Fewer crashes, improved traffic flow and removing three fish passage barriers are key goals of a roundabout to be built on Highway 305 at Northeast Adas Will Lane.
The state Department of Transporation gave a presentation to the Bainbridge Island City Council on it last week.
The state says the work will reduce crashes 20 percent and improve travel time 34 percent. And restoring salmon runs is an important issue for Gov. Jay Insee and tribes statewide.
The DOT slide show says planning for the 305 corridor from Poulsbo to the Winslow ferry has been ongoing for 20 years. It included community outreach for 3 1/2 years and involved six government agencies.
It has received a total of $36.8 million in Connect Washington funding. One roundabout at Johnson Road near Poulsbo already is under construction. This is the next one up.
Other improvements with this roundabout include:
*Safer intersections for pedestrians and bicyclists with crosswalks.
*Narrow shoulders of 6 feet will be expanded to 8 feet.
*There will be room for bus stops on both sides of 305, not just one side.
*There will be 10-foot sidewalks with a buffer from traffic.
*Bus stops with pullouts, shelters and 15-foot sidewalks will be at each intersection.
*The roundabouts can be used for U-turns so there will be no left-turns causing delays.
A roundabout at Northeast West Port Madison and a right in/right out intersection at Agatewood Road Northeast also are expected to be done by fall. Another roundabout at Suquamish Way might happen later.
Council member Leslie Schneider said she’s excited about the multi-modal concept and bus pullouts on both sides, but wondered about the homes on Reitan Road. “They’re getting the worst of this,” she said. She was told they will have to cross the bridge and comeback, which would be easier if the Suquamish Tribe approves the roundabout near the casino.
Schneider also said she had thought the roundabouts on 305 would quash any talk of widening 305 in the future.
“I would hope the anwer is no,” she said.
Councilmember Joe Deets said that probably will depend on if the Agate Pass Bridge is ever widened. If it is, he predicted 305 would be widened on the island, too.
The DOT website says a new three-lane bridge would cost $122 million.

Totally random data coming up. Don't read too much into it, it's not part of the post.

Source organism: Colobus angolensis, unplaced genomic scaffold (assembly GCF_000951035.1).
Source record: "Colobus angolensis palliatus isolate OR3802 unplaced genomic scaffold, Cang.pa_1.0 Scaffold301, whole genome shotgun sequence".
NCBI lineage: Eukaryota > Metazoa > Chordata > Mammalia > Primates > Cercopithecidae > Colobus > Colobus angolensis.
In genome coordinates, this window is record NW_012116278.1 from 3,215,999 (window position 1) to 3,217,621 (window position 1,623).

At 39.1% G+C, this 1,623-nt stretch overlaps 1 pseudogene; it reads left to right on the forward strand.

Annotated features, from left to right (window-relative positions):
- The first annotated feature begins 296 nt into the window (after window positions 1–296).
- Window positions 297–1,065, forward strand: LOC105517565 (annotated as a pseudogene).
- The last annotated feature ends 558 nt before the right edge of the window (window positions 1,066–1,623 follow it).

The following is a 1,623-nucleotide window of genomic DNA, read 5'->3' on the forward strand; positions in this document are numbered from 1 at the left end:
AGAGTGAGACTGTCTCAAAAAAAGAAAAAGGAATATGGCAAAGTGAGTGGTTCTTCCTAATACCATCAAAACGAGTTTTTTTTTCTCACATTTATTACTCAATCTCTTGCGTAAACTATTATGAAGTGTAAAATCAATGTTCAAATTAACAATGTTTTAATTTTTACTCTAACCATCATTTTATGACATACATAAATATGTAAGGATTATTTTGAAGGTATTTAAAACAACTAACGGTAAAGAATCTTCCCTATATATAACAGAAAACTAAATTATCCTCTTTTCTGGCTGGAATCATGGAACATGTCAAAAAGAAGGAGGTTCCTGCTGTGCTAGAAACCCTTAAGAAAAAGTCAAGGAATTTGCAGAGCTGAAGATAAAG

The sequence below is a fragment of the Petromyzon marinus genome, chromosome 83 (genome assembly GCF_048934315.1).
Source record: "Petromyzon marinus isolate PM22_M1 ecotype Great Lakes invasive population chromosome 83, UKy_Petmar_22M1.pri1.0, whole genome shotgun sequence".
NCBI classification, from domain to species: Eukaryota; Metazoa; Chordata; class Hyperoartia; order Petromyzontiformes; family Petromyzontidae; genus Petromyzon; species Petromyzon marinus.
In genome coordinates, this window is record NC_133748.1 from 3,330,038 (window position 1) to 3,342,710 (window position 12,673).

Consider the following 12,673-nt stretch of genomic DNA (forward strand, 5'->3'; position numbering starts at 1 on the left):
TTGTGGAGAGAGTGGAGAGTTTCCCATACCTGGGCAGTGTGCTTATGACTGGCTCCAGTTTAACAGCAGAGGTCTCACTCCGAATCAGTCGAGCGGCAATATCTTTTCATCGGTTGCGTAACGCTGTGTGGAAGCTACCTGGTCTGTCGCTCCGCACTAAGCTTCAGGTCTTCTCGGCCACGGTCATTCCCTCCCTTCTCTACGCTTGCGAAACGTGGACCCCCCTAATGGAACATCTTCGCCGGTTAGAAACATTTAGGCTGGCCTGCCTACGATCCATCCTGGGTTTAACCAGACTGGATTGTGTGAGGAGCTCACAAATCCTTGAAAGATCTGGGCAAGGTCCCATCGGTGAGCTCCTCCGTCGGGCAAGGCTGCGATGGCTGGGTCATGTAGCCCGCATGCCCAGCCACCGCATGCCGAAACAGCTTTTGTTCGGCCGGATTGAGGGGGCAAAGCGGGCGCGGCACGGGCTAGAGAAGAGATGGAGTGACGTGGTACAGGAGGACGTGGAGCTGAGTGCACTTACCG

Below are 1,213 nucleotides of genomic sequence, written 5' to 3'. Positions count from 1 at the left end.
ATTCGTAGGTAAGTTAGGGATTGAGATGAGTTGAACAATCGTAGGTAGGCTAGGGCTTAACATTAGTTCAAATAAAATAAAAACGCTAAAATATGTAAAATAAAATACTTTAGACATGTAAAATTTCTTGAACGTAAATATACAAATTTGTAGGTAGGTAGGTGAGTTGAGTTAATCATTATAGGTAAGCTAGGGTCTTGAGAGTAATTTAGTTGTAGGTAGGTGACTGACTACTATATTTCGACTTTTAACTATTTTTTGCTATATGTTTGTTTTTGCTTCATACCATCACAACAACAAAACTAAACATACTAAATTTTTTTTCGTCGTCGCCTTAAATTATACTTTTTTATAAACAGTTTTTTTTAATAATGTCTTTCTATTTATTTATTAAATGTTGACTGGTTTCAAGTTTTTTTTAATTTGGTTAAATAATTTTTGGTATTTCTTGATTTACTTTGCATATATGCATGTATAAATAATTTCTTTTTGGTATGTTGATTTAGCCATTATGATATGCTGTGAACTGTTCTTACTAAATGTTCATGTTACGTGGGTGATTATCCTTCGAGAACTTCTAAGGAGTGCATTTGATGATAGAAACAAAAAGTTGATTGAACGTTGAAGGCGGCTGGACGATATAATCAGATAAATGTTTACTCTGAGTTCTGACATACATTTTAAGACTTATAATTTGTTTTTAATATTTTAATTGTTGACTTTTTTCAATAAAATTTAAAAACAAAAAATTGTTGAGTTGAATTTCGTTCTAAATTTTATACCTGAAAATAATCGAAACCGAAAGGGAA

Councilmember Michael Pollock wasn’t impressed with the 305 plan.
“That’s a lot of pavement,” he said, adding that doesn’t help climate change. He asked what DOT plans to do to mitigate the loss of open space.
He was told pavement is being kept to a minimum, and DOT does care about climate change. Less travel and wait times will lower greenhouse gas emissions. Taking out fish passage barriers will help water quality. Other safety improvements will encourage more people to walk and bike along the corridor. And vegetation will be replanted.
In other matters, the council was updated on the Green Building Program and was told mandating certifications was inconsistent with state law.
The council decided the best route to go would be lobbying the state legislature for change. It would be tough to get going on that this year, since the legislature already is in session. But there already are some bills proposed that the city could get behind.
Councilmember Christy Carr said the city has another year to really get going on that, but she’d like to see some efforts made at the local level before then.
Also, the Climate Change Advisory Committee gave a presentation.
Part of its discussion was on the proposed police-court building at Harrison.
The council was told using that building would be better for the environment than building something new. They were also told that investing in low-income housing and community solar would offset that project and add to carbon reduction.